In our own interest, we should take up the Wilsonian part of Washington’s new agenda but respond to it in our own way. ‘Yes,’ we should say, ‘we share the same goal, but we disagree about some of the means you have chosen to pursue it’ – above all, the invasion of Iraq. ‘Here,’ we should continue, ‘is what we in the European Union can do to help our neighbours move gradually in the right direction’. And what we can do in countries so close to us is as important as anything the United States can do from far away. In fact, the EU’s bold, high-risk decision to open negotiations with Turkey for membership of the European Union is a much larger contribution to ‘winning the war on terror’ (to express it in Bushspeak) than the American-led occupation of Iraq.
Iraq is currently a bloody playground for existing groups of Islamist terrorists, and probably a breeding ground for new ones. The EU offer to Turkey, by contrast, sends a clear signal that Europe is not an exclusive ‘Christian club’, that the West is engaged in no new ‘crusade’ (as Osama bin Laden has alleged it is), and that a largely Islamic society can be reconciled with the rules and customs of modern liberal democracy. For these are the membership requirements of the EU. Moreover, the offer is made to a Turkish government headed by a devout muslim, Recip Tayyip Erdogan, who just a few years ago was jailed for publicly reciting a poem containing these memorable lines: ‘The mosques are our barracks/ the domes our helmets/ the minarets our bayonets/ and the faithful are our warriors’. Now he’s doing everything in his power to meet what Turks call ‘European standards’. Even if Turkey will not have such a direct demonstration effect on its Arab and Persian neighbours in the Middle East as is sometimes claimed, the broader message of openness to the Islamic world is worth ten divisions of the US marines.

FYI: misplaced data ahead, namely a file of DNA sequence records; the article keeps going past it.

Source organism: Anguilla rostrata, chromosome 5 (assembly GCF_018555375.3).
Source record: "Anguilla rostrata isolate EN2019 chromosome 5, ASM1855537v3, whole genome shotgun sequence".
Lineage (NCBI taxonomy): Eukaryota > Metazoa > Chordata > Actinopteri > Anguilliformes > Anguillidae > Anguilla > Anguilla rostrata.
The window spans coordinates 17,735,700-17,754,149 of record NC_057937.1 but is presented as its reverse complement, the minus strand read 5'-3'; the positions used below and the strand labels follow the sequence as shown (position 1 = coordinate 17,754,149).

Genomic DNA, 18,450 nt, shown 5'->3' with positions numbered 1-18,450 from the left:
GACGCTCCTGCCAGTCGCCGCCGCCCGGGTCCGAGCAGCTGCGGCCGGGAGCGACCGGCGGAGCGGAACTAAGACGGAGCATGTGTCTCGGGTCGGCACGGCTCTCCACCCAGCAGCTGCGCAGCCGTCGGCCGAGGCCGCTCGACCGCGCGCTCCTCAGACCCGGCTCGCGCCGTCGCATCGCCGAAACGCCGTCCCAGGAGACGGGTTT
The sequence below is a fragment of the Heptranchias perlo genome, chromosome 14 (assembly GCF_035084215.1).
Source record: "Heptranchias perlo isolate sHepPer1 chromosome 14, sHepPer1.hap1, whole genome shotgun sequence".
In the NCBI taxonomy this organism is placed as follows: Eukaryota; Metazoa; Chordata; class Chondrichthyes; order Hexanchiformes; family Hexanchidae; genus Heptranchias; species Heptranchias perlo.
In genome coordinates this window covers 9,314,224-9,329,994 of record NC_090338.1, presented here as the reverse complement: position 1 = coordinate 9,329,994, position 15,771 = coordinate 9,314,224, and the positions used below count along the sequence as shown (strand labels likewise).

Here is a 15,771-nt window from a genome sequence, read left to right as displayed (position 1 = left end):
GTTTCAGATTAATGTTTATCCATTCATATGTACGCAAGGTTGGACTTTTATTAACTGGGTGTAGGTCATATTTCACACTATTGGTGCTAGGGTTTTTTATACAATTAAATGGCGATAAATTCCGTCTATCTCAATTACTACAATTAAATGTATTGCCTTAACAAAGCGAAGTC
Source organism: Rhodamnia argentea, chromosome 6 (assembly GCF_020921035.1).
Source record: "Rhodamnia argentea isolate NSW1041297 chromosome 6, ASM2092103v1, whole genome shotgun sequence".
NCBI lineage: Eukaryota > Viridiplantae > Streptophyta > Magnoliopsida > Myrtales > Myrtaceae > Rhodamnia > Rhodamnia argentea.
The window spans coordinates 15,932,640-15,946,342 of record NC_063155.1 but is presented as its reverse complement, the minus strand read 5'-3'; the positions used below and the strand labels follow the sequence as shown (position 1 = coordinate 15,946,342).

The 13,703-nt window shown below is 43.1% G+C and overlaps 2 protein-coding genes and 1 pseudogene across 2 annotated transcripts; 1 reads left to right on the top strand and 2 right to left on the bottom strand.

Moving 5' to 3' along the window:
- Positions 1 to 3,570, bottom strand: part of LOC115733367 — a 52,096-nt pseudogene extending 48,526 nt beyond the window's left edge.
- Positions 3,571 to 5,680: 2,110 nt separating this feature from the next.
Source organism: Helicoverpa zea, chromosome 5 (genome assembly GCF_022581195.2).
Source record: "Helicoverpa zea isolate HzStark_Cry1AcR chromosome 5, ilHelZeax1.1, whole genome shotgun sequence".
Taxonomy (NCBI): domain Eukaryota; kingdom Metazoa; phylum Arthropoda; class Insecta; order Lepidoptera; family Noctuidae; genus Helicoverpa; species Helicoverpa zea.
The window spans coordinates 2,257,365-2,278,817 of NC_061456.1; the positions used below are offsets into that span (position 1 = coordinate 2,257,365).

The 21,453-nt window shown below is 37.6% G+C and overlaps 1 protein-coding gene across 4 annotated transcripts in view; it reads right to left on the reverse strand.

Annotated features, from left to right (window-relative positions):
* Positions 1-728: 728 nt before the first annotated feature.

‘Pessimism of the intellect’ is still very much in order. Faced with another terrorist attack, or a rogue state threatening to aquire weapons of mass destruction, a second Bush administration could revert to the unilateralist, bellicist and nationalist responses of its first term. The European Union may become bogged down in introverted debates about ratifying its constitution. History is full of surprises and no-one is more surprised by them than historians. By the time you read this, you will know more.
Yet we must not lose sight of the larger picture. Presidents, prime ministers and chancellors come and go: the great challenges identified in this book endure. How we address them over the next twenty years will determine whether our children live in more free and civilised societies - or increasingly fractured, intolerant ones. And that depends, to a significant degree, on us, the citizens.
Think again of Ukraine. Ukraine in the autumn of 2004 was a poor, deeply divided society, with a massively corrupt state controlled by a gangsterish regime. It had only been an independent country for thirteen years; many of its Russian-speaking citizens were still not sure it was a proper country at all. It had a weak civil society and almost no tradition of peaceful civic activism. Yet the Vasils and Svyastoslavs, the Elenas and Vovas, came to Kiev and camped out night after night, in temperatures as low as 10 degrees, to make a velvet revolution.
If they could take their fate into their own hands, so can we. We don’t need to go and camp out in the rain on Regent Street - or the Champs Elysées, las Ramblas, Nowy Swiat, the Kurfürstendamm. We just need to raise our voices through all the formal and informal channels available in a functioning democracy. I repeat: It’s up to us.

TGA, Oxford, 4 January 2005